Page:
DIY

The Customer is always right?


These words came back to haunt me this week, I had visited a customer to fix a machine and needed to order parts.

The fault in the system could have been in one of two places and with this particular piece of machinery there is no way to tell which it might be, so I ordered both, to be on the safe side and to reduce the client’s downtime.

The call disappeared from my PDA and I expect it back as soon as both the parts are despatched.  I am quite sure that I explained the situation to the customer in as unambiguous way as possible.

The next day I got a panic call from head office:

“The customer is kicking off, when are you getting back there?”

“As soon as the parts are there I’ll get in there and do it.”

“One of the bits is there, can you go now?”

It was 4.30 on a Friday afternoon, that’s when the company stops paying me so I declined; besides, I was an hour’s drive away. I explained the situation, the part that had arrived was the least likely of the two to fix the problem and I am constantly reminded not to make multiple trips to sites as road fuel is extremely expensive, about $2 per litre and I have already worn one car out in three years!

I was urged to call the customer and tell him what was happening.

When I called, he was incandescent with rage; “I was told that you would be here at 2.30 today!”

“Who told you that?”

“He didn’t give his name, but it was the person I spoke to at 1.05, he said that you had acknowledged the call and entered an ETA of 14.30.”

“That’s rubbish; I don’t even have the call to acknowledge.  I will have to find out who took that call.”

“I didn’t get his name.”

“That’s no problem, all our calls are recorded and we have a system called Witness that allows us to listen to any call related to job.”

At this point the customer lost some of his aggression.  I have been bullied by customers before, they think that they can make delivery companies send parts quicker by putting pressure on me, it doesn’t usually work and as I have to avoid stress, due to a mental condition, it tends to take a lot longer to deal with the bullies than people who are polite and reasonable.  I promised to look in on them on Monday and left him expostulating to a dead phone.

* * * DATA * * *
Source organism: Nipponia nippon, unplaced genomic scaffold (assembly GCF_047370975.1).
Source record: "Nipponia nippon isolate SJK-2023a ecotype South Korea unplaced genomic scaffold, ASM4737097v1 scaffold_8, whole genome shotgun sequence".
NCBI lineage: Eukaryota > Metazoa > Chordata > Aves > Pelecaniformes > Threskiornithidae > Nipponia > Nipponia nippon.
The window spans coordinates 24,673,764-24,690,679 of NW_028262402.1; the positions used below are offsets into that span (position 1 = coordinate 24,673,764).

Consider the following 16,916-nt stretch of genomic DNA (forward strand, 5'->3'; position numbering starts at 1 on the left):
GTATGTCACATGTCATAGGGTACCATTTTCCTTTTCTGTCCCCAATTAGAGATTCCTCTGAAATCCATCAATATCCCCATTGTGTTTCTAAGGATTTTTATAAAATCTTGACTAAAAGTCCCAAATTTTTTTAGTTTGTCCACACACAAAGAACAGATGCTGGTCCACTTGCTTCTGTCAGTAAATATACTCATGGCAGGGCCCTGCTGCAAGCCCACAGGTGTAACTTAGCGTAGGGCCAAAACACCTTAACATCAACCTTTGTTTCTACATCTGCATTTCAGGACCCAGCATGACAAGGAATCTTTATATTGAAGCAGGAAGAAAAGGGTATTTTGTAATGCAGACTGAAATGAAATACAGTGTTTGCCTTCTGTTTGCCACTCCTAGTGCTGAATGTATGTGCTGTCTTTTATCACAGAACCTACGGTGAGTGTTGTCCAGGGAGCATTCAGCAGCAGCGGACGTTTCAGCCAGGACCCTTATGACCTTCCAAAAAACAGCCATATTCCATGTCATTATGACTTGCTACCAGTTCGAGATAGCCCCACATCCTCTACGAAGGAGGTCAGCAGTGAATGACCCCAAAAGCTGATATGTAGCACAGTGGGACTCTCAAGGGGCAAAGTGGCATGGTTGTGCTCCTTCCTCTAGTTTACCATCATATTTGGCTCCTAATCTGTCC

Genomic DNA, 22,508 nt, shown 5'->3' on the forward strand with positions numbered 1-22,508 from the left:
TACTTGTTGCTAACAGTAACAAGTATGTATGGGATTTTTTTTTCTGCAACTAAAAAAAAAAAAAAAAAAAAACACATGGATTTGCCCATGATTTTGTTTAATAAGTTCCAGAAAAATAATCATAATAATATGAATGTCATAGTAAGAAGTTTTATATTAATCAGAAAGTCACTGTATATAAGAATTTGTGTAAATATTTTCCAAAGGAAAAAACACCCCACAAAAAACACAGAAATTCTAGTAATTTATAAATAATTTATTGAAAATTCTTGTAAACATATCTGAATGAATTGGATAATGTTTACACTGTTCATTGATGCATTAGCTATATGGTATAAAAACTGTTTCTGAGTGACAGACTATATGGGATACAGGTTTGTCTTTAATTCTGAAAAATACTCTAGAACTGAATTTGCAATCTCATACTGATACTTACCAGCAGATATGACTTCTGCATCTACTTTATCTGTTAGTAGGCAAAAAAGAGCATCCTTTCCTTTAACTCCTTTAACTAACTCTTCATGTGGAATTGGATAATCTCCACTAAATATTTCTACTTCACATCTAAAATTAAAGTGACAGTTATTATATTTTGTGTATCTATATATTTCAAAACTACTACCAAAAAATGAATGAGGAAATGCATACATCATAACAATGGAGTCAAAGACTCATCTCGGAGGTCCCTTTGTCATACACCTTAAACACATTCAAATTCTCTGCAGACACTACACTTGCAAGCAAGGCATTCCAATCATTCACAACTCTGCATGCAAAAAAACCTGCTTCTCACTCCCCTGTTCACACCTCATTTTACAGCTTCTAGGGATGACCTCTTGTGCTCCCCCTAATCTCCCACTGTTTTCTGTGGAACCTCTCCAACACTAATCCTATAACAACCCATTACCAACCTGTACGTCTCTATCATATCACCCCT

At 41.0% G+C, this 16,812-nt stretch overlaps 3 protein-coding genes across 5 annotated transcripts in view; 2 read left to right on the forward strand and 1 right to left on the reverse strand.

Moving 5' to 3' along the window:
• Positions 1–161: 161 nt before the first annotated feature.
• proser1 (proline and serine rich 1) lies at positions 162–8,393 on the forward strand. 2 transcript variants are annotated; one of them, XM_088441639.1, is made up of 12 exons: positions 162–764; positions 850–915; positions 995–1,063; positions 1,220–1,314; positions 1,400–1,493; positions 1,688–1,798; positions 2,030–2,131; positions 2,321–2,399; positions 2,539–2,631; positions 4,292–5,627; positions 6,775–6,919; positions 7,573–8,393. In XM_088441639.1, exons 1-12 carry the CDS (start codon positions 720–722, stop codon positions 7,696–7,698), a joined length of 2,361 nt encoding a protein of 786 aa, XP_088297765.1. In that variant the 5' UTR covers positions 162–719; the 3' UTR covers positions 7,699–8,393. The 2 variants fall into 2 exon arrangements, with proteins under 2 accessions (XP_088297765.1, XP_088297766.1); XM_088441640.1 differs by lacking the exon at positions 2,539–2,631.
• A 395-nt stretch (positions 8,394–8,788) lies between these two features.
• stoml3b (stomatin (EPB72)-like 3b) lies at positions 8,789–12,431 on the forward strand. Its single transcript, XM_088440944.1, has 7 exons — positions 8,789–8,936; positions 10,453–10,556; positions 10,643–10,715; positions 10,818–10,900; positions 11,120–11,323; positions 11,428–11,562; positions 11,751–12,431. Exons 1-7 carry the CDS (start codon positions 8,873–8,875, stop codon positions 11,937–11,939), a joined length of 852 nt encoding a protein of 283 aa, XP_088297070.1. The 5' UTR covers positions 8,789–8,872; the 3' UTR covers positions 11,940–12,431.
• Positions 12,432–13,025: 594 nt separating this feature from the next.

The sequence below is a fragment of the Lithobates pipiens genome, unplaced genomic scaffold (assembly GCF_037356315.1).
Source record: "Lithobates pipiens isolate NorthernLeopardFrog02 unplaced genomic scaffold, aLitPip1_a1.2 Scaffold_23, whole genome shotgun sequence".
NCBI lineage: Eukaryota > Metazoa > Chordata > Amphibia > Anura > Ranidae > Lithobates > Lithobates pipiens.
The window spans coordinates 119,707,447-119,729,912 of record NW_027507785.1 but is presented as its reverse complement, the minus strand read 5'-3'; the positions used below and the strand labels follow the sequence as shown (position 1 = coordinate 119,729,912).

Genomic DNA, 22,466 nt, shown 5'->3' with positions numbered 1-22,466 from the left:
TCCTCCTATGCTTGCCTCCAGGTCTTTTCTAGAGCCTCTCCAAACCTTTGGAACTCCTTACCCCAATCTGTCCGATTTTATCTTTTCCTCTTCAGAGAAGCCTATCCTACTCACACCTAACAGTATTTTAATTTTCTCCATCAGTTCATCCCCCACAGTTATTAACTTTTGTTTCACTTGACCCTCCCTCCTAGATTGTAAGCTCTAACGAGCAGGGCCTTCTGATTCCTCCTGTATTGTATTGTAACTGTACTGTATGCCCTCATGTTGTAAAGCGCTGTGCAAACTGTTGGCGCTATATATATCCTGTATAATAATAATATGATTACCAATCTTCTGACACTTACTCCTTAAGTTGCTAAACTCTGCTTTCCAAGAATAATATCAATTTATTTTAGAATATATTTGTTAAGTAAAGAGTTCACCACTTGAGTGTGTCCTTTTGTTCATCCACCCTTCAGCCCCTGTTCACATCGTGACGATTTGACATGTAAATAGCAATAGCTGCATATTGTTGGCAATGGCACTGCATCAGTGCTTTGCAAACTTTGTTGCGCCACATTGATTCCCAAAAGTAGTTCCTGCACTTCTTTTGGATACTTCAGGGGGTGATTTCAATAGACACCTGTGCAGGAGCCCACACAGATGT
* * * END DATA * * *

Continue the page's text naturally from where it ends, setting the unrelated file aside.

I have no doubt that either the call centre operative was reading from the wrong call log or said nothing of the kind.  I suspect that some loud-mouth decided that the best way to get some action was to pile on the pressure.  If I find this to be the case I will have words, I have done what I can and have no control over the delivery service that our company has elected to use.

I won’t name them but I have to say that their global reputation does not match their actual performance in the field.

The machine will be running as soon as I can make it, not a second longer.

If I receive direct bullying I will walk, and the client can sort his own machine out.

Yes, he is the customer and yes the customer is the life blood of the business but my personal health ranks a little higher in importance that shareholder value for a Fortune 500 company.  If I go sick it will be long term and then nobody will get their equipment fixed in Dorset very quickly.

4 comments
Absolutely
Absolutely